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Effect of passive repetitive isokinetic training on cytokines and hormonal changes.

Author(s): Lee SL, Chen KW, Chen ST, Chu PJ, Chen CS, Hsu MC, Shiang TY, Su MK, Chang MS, Chang YL, Wang SW

Affiliation(s): Department of Nutrition and Health Science, Chung Chou Institute of Technology, Yuanlin, Changhua, Taiwan, Republic of China.

Publication date & source: 2011-02-28, Chin J Physiol., 54(1):55-66.

Publication type: Randomized Controlled Trial; Research Support, Non-U.S. Gov't

It is well known that muscle strength and power are important factors in exercise. Plyometrics is designed to gain muscle strength and power in a shock method. The passive repetitive isokinetic (PRI) machine is developed for plyometrics. The present study aims to understand the effect of ten-week PRI training in different intensities on human plasma concentration cytokines as well as hormonal changes. Thirty young male subjects were enrolled into the ten-week PRI training program and were divided randomly into traditional, low- and high-intensity PRI training groups. Blood samples were obtained before, during, after and 1-, 2-, 3-, 5- and 7-day (D) post-training. The plasma concentrations of cytokines and hormones were measured by an enzyme-linked immunosorbent assay (ELISA). Elevated plasma IL-2 was found in the subjects in all the training programs. Significant increases of proinflammatory cytokines IL-1beta and TNF-alpha were observed at post 7 D in the high-intensity PRI training (29.5 +/- 4.4 and 515.8 +/- 127.1 pg/ml, respectively). No significance in differences in the plasma concentration of IL-6 was observed in the traditional and low-intensity PRI training. Significant elevation of IL-6 was found at post 5 D in high-intensity PRI training. Higher plasma IL-6 concentration was observed at post 3 and 5 D in high-intensity PRI training compared to low-intensity PRI training (P < 0.05). Significant elevation of plasma IL-15 during (week 6) and after (post 0 D) was observed in low-intensity PRI training. Also, there were differences between low-intensity PRI training and traditional training at post 0, 2, 3, and 5 D. The plasma concentration of cortisol was decreased to the lowest value (118.0 +/- 17.3 ng/ml) at post 0 D in traditional training, then returned to the baseline (220.5 +/- 19.1 ng/ml). In the high-intensity PRI training, but not in the low-intensity PRI training, the cortisol level dropped from 224.9 +/- 25.8 ng/ml at post 0 D down to the 123.2 +/- 22.6 ng/ml at post 1 D. Significant differences were found at post 1 and 5 D between low- and high-intensity PRI training, and post 0, 1, 2, and 3 D between traditional and high-intensity PRI training. Significant increased testosterone was found post 0, 1, 2, and 3 D in traditional training. Higher plasma testosterone was observed during and the recovery period in low-intensity, but not in high-intensity, PRI training. In conclusion, high-intensity PRI training could induce the proinflammatory cytokines, i.e., IL-1beta and TNF-alpha, and decrease plasma cortisol in the recovery period.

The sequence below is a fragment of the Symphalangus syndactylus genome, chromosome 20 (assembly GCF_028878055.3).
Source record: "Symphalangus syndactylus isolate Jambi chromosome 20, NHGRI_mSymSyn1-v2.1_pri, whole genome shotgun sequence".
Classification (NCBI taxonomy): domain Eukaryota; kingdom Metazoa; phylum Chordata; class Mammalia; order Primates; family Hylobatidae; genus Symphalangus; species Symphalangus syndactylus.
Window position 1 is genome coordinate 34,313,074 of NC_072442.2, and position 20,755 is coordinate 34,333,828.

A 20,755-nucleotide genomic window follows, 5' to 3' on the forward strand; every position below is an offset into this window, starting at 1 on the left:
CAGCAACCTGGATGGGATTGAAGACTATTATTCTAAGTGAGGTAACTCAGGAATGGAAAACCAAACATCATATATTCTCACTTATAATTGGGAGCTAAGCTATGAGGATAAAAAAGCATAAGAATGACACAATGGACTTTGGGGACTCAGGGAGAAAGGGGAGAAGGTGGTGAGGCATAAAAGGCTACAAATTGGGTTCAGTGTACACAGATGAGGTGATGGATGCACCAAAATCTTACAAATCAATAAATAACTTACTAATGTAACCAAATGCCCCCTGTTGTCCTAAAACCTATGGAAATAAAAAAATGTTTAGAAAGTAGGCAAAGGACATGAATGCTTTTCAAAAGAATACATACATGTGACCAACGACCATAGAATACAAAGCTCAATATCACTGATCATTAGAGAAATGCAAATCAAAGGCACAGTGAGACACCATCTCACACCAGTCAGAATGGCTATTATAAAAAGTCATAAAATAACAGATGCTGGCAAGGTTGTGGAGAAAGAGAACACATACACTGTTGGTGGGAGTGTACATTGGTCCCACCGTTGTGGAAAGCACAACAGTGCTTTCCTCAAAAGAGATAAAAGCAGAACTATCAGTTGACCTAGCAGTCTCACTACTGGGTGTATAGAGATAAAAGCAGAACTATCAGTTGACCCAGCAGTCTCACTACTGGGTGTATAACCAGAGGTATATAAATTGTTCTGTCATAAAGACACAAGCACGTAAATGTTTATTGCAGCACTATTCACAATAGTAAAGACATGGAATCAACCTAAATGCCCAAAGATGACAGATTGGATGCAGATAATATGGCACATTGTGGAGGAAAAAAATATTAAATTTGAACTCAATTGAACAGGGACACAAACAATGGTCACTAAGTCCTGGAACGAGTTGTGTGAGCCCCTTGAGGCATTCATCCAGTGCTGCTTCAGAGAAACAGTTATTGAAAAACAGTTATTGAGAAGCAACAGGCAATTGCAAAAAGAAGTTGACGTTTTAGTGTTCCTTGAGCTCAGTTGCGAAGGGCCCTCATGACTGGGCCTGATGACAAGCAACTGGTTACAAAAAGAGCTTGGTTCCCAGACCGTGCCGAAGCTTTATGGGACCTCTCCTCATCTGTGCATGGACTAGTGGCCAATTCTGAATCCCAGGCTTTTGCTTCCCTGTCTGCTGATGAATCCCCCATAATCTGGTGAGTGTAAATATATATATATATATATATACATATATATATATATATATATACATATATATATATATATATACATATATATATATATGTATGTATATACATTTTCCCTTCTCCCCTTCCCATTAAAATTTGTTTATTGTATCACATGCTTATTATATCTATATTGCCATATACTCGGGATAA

Page last updated: 2011-12-09

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